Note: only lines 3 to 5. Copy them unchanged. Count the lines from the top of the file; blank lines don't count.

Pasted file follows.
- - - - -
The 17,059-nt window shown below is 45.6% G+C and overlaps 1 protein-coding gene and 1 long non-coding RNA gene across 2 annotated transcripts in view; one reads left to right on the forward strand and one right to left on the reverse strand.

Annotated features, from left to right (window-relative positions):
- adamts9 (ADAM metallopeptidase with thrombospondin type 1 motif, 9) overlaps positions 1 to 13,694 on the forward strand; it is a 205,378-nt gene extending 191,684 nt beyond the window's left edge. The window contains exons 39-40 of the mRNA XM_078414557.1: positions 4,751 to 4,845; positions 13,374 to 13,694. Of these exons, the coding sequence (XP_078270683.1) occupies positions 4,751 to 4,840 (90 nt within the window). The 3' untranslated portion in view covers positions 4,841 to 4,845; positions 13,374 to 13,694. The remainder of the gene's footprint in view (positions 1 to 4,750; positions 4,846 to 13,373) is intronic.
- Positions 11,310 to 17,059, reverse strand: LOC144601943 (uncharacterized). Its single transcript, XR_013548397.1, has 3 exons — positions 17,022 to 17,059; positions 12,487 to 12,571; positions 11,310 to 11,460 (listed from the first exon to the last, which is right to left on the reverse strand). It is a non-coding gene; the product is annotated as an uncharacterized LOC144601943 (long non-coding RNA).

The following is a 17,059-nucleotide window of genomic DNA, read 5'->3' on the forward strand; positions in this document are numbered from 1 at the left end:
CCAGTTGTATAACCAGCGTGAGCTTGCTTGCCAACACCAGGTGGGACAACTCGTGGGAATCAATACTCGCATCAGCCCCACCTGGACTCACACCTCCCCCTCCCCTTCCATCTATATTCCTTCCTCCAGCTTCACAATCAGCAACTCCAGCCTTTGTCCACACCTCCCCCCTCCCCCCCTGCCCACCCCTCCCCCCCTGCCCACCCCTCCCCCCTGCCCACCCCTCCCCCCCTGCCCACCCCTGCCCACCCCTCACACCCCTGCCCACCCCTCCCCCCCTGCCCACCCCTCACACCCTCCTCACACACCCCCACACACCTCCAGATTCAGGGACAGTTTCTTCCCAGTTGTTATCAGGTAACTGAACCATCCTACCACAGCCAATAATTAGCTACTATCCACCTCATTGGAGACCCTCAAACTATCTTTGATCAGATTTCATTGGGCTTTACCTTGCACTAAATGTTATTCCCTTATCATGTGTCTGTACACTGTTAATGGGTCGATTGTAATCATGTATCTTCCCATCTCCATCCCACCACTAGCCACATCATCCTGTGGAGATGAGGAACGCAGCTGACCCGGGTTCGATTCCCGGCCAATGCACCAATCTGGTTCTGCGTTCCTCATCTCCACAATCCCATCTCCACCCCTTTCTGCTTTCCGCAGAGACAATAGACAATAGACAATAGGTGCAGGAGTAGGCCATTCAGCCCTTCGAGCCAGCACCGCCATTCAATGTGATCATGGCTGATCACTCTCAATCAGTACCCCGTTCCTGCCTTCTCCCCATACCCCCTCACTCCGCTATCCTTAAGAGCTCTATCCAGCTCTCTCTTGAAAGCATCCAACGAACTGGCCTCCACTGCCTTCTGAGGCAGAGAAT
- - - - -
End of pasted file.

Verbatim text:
- adamts9 (ADAM metallopeptidase with thrombospondin type 1 motif, 9) overlaps positions 1 to 13,694 on the forward strand; it is a 205,378-nt gene extending 191,684 nt beyond the window's left edge. The window contains exons 39-40 of the mRNA XM_078414557.1: positions 4,751 to 4,845; positions 13,374 to 13,694. Of these exons, the coding sequence (XP_078270683.1) occupies positions 4,751 to 4,840 (90 nt within the window). The 3' untranslated portion in view covers positions 4,841 to 4,845; positions 13,374 to 13,694. The remainder of the gene's footprint in view (positions 1 to 4,750; positions 4,846 to 13,373) is intronic.
- Positions 11,310 to 17,059, reverse strand: LOC144601943 (uncharacterized). Its single transcript, XR_013548397.1, has 3 exons — positions 17,022 to 17,059; positions 12,487 to 12,571; positions 11,310 to 11,460 (listed from the first exon to the last, which is right to left on the reverse strand). It is a non-coding gene; the product is annotated as an uncharacterized LOC144601943 (long non-coding RNA).

The following is a 17,059-nucleotide window of genomic DNA, read 5'->3' on the forward strand; positions in this document are numbered from 1 at the left end: